As I boarded a flight home from meeting with members of Congress, security was tight and new alerts were announced. I considered again that despite 15 years on the job and being in the virtual ground zero for new terrorist threats, I was unarmed, unable to respond to a threat because out-of-town officers are not trusted to carry guns in the nation's capital.

I couldn't help but think of a recent incident involving an officer just outside of my home state of New York. The officer who was unarmed because he was not legally permitted to carry "off-duty," saw a suspect point a gun at another driver, but he could do nothing but call 911 on his cell phone. The gunman saw him on the phone and responded, putting four shots through the officer's windshield. The officer narrowly survived.

Cops can't agree on much, but the issue of police-active and retired-carrying a concealed gun is probably the single biggest, most universally shared concern of officers nationwide. Whether through my service on the Advisory Board of Police magazine or as a Director for the Law Enforcement Alliance of America (LEAA), the most commonly repeated topic I hear when I meet with officers is, "Can I carry a gun off-duty or retired?" Currently, the answer to this question is complicated as each state has different laws (see "Concealed Carry" on page 36).

But as many of you know, there is a bill in Congress-the "Community Protection Act" (H.R. 218)-that, if passed, would create a federal concealed carry law for off-duty and retired law enforcement officers that would supersede all state laws. The force behind H.R. 218 is LEAA, a membership organization made up of police professionals, crime victims, and concerned citizens.

The fight to pass H.R. 218 has gone on for 10 years since the legislation was first drafted by LEAA and Rep. Randy "Duke" Cunningham (R-Calif.). In the last Congress, we recorded a vote of 372 out of 435 representatives for the bill. But, as often happens in Congress, the bill to which H.R. 218 was attached ultimately failed.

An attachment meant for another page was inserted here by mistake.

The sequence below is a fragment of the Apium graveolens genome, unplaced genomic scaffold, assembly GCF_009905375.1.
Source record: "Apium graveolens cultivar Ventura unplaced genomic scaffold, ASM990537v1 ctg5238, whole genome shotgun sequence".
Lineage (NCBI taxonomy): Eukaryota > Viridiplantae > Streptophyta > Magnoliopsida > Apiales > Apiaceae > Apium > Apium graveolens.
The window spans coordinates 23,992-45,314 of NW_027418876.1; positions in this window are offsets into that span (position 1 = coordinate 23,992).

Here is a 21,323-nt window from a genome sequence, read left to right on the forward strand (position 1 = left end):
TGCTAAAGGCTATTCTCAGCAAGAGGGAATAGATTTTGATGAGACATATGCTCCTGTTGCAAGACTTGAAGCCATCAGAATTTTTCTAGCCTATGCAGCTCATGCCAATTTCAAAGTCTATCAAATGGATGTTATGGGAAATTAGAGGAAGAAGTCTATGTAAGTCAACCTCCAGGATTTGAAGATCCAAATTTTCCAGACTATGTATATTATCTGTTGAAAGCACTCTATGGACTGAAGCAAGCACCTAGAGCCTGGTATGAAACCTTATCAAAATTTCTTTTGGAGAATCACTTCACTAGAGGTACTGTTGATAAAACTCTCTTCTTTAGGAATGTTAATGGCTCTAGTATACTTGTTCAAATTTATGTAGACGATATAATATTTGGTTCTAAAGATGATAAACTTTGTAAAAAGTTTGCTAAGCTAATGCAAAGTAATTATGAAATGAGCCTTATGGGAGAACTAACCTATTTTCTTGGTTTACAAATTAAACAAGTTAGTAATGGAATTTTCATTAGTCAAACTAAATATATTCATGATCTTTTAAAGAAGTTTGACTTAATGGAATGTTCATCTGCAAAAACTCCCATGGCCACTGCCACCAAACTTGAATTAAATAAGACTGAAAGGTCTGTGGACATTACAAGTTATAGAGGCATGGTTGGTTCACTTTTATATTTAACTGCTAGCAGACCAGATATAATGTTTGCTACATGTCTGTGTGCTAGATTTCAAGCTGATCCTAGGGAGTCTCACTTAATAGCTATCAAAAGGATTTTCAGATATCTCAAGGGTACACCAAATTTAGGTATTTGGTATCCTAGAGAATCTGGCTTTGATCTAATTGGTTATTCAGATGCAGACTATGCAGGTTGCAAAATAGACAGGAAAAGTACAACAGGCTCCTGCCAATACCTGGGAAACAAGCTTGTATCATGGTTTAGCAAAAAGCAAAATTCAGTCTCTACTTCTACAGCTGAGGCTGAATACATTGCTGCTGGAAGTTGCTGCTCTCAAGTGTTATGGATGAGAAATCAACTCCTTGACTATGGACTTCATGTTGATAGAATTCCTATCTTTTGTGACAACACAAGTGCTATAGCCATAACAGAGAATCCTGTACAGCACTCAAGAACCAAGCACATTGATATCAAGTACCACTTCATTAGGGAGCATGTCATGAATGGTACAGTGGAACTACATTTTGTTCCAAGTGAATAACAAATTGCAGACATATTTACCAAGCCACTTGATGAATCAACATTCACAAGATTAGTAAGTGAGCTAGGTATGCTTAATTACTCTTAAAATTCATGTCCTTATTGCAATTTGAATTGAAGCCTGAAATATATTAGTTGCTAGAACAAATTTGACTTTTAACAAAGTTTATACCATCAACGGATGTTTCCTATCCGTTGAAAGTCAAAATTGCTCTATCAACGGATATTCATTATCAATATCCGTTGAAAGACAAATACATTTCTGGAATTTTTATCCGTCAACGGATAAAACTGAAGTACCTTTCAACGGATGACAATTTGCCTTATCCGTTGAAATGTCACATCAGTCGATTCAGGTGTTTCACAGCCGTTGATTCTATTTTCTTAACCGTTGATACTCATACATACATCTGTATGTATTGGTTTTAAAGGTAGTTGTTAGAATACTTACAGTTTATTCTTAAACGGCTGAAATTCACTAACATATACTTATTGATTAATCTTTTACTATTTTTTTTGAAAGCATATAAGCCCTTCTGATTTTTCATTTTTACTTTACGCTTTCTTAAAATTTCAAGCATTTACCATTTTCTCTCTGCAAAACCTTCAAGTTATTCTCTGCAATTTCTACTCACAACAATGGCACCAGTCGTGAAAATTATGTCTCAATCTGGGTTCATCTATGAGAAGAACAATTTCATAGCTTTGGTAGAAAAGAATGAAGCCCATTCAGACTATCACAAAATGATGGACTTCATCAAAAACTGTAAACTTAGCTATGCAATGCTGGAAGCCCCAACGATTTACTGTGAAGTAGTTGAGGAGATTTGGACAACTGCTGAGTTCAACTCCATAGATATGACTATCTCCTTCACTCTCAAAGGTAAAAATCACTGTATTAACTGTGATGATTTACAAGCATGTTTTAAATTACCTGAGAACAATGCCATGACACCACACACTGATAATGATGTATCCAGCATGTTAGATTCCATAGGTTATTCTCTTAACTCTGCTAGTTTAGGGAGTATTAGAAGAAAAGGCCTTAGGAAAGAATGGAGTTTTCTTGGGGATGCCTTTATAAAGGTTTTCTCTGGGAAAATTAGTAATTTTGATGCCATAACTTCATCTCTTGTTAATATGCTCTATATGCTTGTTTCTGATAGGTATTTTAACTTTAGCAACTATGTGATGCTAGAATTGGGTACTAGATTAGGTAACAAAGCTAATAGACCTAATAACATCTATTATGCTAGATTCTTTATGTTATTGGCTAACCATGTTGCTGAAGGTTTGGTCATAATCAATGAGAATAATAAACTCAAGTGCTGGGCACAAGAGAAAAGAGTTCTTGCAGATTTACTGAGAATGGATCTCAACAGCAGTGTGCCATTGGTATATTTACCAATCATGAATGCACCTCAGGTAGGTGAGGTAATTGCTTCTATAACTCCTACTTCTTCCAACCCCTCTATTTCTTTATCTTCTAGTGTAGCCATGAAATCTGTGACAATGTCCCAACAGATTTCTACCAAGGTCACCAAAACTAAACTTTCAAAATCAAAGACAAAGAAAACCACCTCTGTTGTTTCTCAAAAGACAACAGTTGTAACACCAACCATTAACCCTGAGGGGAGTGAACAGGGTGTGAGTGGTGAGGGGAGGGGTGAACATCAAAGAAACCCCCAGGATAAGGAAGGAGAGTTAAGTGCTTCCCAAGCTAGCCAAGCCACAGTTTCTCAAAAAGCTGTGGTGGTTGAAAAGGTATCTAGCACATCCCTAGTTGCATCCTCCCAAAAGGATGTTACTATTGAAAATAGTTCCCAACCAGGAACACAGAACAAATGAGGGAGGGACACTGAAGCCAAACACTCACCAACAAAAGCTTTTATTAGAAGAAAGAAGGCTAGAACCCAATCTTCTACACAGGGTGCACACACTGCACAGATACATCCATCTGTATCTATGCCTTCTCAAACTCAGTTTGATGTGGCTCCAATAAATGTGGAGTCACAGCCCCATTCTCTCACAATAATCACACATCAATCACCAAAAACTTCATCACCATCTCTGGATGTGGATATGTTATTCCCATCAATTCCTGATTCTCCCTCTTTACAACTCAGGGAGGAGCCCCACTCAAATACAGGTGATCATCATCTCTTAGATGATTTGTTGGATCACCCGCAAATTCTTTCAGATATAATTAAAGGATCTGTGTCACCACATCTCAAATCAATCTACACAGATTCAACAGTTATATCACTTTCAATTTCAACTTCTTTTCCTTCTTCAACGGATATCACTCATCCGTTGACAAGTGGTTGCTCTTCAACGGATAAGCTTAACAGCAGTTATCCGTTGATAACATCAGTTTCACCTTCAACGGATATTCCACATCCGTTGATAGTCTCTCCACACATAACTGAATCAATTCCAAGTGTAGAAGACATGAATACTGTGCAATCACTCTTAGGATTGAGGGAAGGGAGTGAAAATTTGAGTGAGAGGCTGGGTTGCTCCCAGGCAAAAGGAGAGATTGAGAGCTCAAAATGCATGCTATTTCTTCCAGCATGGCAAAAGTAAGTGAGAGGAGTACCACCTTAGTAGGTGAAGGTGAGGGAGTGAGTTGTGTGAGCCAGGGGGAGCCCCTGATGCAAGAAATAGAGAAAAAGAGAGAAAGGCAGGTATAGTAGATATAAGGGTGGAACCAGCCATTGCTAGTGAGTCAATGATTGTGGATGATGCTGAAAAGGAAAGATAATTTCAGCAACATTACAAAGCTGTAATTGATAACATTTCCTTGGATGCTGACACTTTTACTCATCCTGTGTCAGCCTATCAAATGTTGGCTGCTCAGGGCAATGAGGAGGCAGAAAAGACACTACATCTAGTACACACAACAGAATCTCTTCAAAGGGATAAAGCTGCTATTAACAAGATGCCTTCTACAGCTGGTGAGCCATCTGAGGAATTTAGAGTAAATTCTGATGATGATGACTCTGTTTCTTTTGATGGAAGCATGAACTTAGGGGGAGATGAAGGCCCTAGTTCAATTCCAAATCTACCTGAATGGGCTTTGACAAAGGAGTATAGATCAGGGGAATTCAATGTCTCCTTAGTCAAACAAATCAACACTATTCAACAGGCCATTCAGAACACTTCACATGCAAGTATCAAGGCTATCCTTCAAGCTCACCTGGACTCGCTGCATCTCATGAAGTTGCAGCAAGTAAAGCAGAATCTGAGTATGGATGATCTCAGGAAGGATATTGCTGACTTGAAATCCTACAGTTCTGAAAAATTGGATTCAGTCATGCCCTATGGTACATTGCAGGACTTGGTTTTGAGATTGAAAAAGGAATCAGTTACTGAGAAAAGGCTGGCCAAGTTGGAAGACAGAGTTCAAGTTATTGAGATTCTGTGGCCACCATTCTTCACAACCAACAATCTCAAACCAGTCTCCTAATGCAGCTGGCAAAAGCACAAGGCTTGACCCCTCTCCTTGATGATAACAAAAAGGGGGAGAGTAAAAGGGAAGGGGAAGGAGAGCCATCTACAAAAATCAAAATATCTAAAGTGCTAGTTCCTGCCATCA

In this session we now have 262 Congressional co-sponsors, well beyond a majority of Congress. In addition, H.R. 218 has the support of 80 police groups.

Since 9-11, the idea of "off-duty" and retired officers being equipped to defend themselves, their families, and their communities is a no-brainer to just about everybody except one powerful man in Congress and a couple of police groups.

Despite the fact that a majority of his colleagues support it, House Judiciary Chairman James Sensenbrenner (R-WI) refuses to grant H.R. 218 a hearing or allow a vote.

Amazingly, H.R. 218 has also been opposed by some police groups. These groups suggest departments will face extra liability for the acts of armed "off-duty" officers and that "on-duty" cops will shoot those who are "off-duty" if H.R. 218 passes.

Both concerns appear well intentioned, but the experiences of cops on the street show that these fears are unfounded. In many, if not most, states, local "off-duty" officers can carry concealed statewide. Stories abound of "off-duty" officers defending themselves or others when faced with armed, violent criminals. Nationally, we are not awash with "friendly fire casualties" caused by "on-duty" officers interacting with armed "off-duty" officers. Not only are armed off-duty and retired officers not a problem, they save lives.

Consider the story of "off-duty" officer Robert Clark who found himself in a school shooting in Santee, Calif. After identifying himself as an "off-duty" officer, Clark drew his gun, confronted the killer, and helped force him to surrender, thereby preventing further death and injury. Without firing a shot, this officer was able to act and save lives.

And it's not just "off-duty" officers that are saving the day; retired officers with guns are saving lives, too. However, retired officers without guns, including a retired police chief from New Jersey, are also being killed.

"No guns for off-duty and retired cops" is not a safe policy. There are far too many cases of cops being targeted for attack simply because they are-or were-police. In the battle between the "good guys" and the "bad guys" the good guys should be allowed to have guns.

Joseph P. DeBergalis is a 15-year veteran of a New York police agency and a member of the Police Advisory Board. He also serves on the national board of directors for the Law Enforcement Alliance of America (LEAA). The opinions expressed in this editorial do not necessarily represent those of his department. For more information about LEAA and H.R. 218, visit